A walk along the Hasliberger Dorfweg (Hasliberg village trail) is like a 1960s geography lesson brought to life. Just as I did yesterday, I took the crowded cable car from Meiringen/Alpbach to Reuti at one end of the trail. In school we learnt how to draw a Swiss chalet and the practicality of the design. We learned about transhumance and how self-sufficient each farm needed to be and about diversification. In physical geography we studied glaciers and valley shapes and the importance of communication routes. The evidence is all to be found on this walk.
Years ago I came across a leaflet in English outlining this walk and describing certain historic buildings along the route. It’s called Hasliberg Houses and I had hoped one day to do the walk … and today was that day.
I picked up the latest German edition “Hasliberger Dorfweg” from the tourist office at Meiringen Station this morning.
The trail curves around the village of Reuti following the tarmac paths that are just wide enough to take a single car; but then only for access.
The Eiger Glacier
In former times the animals were kept on the ground floor so that the heat would rise to warm the house. Additional heat was from a tiled stove in the corner of the main room – fed by logs from the surrounding woods. Still today each chalet has immense log piles stacked up to the eaves but the farm animals no longer share residence with the family.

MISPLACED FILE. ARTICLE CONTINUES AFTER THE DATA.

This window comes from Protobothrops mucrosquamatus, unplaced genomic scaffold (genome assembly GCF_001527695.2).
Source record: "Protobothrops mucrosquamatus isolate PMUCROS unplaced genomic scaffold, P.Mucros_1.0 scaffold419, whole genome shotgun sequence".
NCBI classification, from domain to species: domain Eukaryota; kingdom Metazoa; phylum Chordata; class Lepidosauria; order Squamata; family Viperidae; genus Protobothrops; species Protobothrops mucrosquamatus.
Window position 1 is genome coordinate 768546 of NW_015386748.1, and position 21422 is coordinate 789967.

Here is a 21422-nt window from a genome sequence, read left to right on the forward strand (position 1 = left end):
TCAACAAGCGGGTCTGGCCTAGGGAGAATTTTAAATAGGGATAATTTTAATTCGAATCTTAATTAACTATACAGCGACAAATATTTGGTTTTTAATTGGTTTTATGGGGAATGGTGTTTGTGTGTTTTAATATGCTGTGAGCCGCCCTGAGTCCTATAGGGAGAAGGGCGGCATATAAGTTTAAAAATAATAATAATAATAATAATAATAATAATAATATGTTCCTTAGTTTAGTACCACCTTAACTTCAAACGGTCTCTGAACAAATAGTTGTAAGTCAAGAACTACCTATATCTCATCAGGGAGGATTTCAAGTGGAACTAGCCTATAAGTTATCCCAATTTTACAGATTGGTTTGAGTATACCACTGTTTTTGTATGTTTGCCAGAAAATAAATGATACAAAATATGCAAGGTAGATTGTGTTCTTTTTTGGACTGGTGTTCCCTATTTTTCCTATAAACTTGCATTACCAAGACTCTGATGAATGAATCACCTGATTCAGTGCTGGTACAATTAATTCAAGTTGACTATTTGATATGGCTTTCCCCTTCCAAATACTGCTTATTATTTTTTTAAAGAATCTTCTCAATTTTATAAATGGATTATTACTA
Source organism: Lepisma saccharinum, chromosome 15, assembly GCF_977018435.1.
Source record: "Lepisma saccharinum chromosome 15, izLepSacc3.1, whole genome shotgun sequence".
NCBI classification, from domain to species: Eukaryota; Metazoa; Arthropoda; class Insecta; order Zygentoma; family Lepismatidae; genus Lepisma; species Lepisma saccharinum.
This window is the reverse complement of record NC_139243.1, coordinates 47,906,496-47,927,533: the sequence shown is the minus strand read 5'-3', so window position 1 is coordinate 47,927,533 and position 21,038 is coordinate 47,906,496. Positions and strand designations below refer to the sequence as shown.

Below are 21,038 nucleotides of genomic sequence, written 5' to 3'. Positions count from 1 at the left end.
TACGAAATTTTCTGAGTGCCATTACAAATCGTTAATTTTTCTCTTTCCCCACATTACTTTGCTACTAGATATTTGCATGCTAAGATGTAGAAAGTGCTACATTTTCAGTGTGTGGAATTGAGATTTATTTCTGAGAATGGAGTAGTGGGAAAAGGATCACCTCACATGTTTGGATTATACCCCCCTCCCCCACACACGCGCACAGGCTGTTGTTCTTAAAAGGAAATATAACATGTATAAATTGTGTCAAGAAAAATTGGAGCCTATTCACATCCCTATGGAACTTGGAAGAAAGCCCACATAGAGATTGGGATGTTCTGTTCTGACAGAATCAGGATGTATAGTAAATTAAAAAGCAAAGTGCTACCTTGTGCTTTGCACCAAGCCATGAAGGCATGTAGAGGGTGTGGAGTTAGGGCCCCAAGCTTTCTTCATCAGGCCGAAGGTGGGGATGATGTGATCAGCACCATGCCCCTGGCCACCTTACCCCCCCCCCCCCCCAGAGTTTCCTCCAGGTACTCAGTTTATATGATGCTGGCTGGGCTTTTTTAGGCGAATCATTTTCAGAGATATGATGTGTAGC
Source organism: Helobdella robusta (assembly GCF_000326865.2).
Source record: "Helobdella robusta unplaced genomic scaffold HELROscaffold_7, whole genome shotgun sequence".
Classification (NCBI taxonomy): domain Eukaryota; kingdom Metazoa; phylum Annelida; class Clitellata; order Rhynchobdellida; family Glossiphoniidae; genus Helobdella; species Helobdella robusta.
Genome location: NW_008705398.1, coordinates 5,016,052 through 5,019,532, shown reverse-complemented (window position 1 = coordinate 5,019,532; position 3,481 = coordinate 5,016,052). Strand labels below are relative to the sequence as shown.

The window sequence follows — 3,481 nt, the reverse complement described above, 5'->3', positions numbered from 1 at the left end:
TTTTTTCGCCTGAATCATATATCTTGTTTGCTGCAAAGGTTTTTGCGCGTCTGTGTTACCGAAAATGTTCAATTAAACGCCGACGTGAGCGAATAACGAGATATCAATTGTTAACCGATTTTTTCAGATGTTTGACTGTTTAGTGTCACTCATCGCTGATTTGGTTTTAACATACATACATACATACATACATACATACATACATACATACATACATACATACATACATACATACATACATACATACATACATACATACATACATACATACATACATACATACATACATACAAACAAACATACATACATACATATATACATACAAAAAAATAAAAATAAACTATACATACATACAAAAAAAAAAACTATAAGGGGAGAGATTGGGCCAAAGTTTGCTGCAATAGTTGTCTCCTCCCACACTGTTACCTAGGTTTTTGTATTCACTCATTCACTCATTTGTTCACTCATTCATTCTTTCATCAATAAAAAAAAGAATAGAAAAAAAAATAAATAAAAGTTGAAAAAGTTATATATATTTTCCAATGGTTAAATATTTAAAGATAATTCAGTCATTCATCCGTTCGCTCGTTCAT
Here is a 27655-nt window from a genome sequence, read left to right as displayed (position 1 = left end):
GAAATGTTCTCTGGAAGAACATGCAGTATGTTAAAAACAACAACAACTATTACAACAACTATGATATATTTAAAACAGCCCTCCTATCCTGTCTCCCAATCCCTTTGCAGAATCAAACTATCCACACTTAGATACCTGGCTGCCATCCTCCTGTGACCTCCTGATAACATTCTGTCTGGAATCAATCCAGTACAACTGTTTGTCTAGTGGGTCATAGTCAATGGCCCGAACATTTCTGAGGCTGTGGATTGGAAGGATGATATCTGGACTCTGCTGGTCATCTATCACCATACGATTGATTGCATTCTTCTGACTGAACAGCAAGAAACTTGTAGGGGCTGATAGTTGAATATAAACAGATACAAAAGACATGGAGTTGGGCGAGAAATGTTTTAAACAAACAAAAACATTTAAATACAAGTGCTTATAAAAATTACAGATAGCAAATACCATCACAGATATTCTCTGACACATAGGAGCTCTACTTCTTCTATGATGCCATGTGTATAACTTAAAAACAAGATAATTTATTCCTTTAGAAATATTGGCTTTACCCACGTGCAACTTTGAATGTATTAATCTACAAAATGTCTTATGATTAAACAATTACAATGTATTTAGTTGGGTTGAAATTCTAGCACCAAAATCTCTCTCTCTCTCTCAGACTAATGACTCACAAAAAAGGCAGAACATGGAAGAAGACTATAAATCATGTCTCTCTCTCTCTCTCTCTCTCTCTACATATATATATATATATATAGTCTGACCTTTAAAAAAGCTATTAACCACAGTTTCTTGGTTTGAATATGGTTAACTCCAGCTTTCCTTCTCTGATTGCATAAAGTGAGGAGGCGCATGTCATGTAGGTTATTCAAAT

On past visits to the Ballenberg Swiss Open-Air Museum I’ve been amazed at the variety of chalet types that exist in this small country. It seems each Canton or county has an individual style of its own. Chalet examples of all kinds have been uplifted and transported to be re-erected in the Museum. It strikes me that the Bernese chalet is the textbook version.
A fine example of a Bernese Swiss Chalet (18th century).
Many farmers and small-holdings sell their produce – cheese, butter, honey – directly to the public.
Monika and Peter make every effort to please their customers
And ready-made fondue mix sold here
Many of these older chalets also have beautiful barns attached or free-standing nearby
It was a surprise to me that the marked trail was not entirely along the small tarmac or prepared paths but continued uphill through snow-covered meadows.
Another textbook chalet
Many of the modern buildings, here mostly built to the basic chalet design, are holiday or second homes and many of the older chalets, no longer housing several generations under one roof, let self-contained apartments. I noticed that there were hardly any signs saying Zimmer Frei (Room to let) as there used to be decades ago. Now it’s ‘Wohnung zu Vermieten’ (Apartment to let).
In places the track passed through woodland
Beautifully decorated with some saying or family description. Above the roof is another sign of sport and tourism bringing hard cash to the region.
For the final part of the trail I repeated the last section of yesterday’s walk.
Here’s one of the smaller timber sawmills of which there are several on Hasliberg
Instead of the stones we used to draw on the roofs of chalets (for protection against the hard winter weather) today’s chalets are kitted out with solar panels
The 6 mile trail finishes in Hohfluh from where I caught the Postbus to Brünig Station and train back to Meiringen.